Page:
It is felt that the business of the ward priesthood meeting and the quorum or departmental work associated therewith need not require more than one-half hour.  It is suggested, therefore, that this meeting could be held very suitably on Sunday morning from 9:25 to 9:55 a.m.  However, should some other time be considered more suitable by the Stake Presidency and Bishoprics of any stake in the interest of securing larger attendance and better results, there is no objection.  The details of the order of business to be carried out in the ward priesthood meeting and the quorum or class sessions in connection therewith, will be submitted to all the Stake Presidencies and Bishoprics before the end of this year.  In the meantime, this letter is forwarded to you in order that you may understand the proposed plan and be making preparations to carry the same into effect.

With cordial wishes, we are

Sincerely your brethren,

The Presiding Bishopric.

By Sylvester Q. Cannon.”

(Presiding Bishopric to All Bishops, 21 Oct., 1927; in Richard O. Cowan, “Priesthood Programs of the Twentieth Century–Under the direction of Dean Jesse, Melchizedek Priesthood Research Task Committee, March, 1974,” pp. 169-170)

Oct.:  Necessary numbers for organizing AP quorums.

“In practically every ward and branch of the Church there should be a sufficient number of deacons to form at least one quorum, and enough teachers and priests to form separate classes for these grades of the Priesthood.  The average proportion of deacons throughout the Church is 6.3 per cent, of teachers 3.8 per cent, and of priests 3.6 percent of the total membership.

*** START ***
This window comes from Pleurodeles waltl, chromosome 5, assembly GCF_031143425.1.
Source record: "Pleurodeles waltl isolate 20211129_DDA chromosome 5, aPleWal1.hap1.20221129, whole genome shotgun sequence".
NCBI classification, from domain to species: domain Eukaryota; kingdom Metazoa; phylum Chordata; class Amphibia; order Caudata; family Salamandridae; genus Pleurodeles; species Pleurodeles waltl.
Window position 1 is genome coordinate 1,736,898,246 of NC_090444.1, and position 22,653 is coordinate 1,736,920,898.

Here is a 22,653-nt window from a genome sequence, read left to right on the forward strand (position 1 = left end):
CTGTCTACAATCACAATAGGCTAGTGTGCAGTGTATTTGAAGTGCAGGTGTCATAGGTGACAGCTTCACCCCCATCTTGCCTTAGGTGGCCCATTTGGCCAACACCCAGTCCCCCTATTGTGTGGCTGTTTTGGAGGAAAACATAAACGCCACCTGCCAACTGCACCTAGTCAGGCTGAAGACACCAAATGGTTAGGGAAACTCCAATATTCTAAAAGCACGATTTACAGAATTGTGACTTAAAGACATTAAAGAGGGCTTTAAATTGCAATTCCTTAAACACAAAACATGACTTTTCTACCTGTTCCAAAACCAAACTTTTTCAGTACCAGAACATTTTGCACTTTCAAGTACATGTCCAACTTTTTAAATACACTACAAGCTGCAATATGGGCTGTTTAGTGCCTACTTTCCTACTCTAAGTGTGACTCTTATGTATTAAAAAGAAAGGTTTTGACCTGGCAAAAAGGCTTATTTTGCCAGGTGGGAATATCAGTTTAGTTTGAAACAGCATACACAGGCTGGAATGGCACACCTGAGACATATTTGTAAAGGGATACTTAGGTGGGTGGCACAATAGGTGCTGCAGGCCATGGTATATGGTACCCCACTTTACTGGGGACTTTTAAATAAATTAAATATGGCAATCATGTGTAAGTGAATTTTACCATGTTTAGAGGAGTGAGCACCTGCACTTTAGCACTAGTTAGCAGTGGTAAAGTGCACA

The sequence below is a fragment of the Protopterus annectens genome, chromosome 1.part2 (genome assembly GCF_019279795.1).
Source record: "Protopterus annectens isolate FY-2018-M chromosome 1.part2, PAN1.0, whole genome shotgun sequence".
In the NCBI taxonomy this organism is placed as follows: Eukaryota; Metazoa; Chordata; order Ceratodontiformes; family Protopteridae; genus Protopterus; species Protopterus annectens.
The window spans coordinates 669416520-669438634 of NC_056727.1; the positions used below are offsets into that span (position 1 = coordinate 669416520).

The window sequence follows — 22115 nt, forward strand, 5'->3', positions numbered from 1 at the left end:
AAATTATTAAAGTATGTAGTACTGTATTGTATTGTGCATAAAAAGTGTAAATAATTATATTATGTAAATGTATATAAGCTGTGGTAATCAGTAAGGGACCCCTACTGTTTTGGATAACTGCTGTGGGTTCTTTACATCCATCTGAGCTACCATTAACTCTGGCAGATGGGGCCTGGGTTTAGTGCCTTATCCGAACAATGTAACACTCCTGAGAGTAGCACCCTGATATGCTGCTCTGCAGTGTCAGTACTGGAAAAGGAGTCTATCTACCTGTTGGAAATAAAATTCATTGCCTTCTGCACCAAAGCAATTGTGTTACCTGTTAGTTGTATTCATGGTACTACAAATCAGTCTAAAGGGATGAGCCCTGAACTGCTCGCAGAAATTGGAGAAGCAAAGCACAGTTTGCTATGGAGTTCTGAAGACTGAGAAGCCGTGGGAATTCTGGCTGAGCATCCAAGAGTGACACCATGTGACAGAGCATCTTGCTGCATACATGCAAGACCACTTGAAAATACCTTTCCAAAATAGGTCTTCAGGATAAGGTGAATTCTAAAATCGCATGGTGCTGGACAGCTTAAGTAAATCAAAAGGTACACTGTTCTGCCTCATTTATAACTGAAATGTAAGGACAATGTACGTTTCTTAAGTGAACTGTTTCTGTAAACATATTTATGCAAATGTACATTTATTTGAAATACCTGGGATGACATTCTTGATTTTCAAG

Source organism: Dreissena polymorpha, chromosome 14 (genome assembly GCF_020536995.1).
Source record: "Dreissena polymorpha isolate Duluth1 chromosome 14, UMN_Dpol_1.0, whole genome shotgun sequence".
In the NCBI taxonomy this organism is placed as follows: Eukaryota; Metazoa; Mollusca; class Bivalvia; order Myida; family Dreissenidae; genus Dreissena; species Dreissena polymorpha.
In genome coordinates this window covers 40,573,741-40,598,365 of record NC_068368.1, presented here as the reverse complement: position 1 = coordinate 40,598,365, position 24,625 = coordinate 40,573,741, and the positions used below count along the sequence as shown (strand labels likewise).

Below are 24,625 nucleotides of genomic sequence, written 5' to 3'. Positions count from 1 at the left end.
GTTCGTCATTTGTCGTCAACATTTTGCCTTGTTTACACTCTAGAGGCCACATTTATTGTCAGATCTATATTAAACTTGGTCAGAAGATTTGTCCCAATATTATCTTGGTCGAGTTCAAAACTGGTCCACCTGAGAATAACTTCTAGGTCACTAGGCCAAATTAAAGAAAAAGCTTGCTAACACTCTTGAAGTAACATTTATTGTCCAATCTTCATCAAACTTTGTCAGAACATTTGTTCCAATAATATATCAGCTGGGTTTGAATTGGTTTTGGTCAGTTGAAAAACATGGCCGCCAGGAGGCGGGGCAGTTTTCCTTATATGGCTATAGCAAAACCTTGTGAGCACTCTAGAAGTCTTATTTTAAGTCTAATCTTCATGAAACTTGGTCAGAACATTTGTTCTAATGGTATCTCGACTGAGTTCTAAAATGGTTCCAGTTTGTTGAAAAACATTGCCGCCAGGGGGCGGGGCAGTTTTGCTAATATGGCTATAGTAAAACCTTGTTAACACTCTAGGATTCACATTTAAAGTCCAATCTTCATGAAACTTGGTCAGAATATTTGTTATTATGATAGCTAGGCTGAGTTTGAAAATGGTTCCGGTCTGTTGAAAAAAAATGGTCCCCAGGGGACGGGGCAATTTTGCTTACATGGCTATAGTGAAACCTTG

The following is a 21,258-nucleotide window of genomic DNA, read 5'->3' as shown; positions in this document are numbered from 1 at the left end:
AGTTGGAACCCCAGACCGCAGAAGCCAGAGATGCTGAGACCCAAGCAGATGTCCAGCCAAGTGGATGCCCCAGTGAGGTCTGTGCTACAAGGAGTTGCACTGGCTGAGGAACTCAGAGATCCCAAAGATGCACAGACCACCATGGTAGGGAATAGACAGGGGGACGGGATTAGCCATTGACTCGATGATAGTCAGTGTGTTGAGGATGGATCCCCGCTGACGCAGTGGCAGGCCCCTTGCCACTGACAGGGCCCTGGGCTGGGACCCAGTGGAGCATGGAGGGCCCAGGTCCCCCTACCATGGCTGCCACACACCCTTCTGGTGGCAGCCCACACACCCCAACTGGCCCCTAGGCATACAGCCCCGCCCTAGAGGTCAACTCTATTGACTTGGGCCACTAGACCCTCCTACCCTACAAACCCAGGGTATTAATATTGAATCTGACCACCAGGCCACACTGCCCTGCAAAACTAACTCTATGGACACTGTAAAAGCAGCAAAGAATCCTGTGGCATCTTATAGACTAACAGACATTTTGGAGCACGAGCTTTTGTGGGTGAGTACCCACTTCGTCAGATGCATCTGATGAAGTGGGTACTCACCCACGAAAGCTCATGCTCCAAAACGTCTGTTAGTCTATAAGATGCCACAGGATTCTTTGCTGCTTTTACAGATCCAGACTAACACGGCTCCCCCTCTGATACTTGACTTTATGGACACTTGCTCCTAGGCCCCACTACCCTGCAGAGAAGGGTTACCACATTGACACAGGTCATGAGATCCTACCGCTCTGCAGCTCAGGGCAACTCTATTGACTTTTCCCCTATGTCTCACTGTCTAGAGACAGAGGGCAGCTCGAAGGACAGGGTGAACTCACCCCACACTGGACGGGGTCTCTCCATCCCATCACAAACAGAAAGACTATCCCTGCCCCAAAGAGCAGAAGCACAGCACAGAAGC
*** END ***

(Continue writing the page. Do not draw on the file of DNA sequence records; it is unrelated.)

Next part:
Taking this as a basis in a ward of 200 members and children, there should be about 12 deacons, 7 teachers and 7 priests.  Under such circumstances, it should be possible to organize a deacons’ quorum, and a teachers’ and a priests’ class.  The bishop should have direction of the priests’ class, one counselor, of the teachers’ class, and the other of the deacons’ quorum.  If possible, a supervisor should also be appointed for each grade.  However, in the instance of such a small ward, if the members of the bishopric can give the individual attention necessary to the members of each grade, and carry out systematically the program provided, the same results can be obtained.

In larger wards, where there are two or three quorums of any grade, the same arrangement of separate departments should be provided.  The Lord has revealed the number of members that form each quorum; and it is for a wise purpose.  It should be our business, then, to see to it that each quorum or fraction thereof shall maintain its identity by holding its own gathering.

Wherever there are more than one-half the number required to form a quorum of any grade of the Priesthood in a ward or branch, the quorum should be organized with a presidency.”  (“Priesthood Quorums,” IE 30(12):1141, Oct., 1927)

11 Nov.:  Change in Priesthood Classes/Sunday School.

“Dear Brethren,

In amplification of the announcement made by President Heber J. Grant, at the General Priesthood meeting, held in the Salt Lake Tabernacle, October 8, 1927, regarding the proposed change in the time for holding Priesthood classes for study, we are requested by the First Presidency to send you further general instructions, and sufficient details to enable you to make necessary preparation for the introduction of the new system January 1, 1928.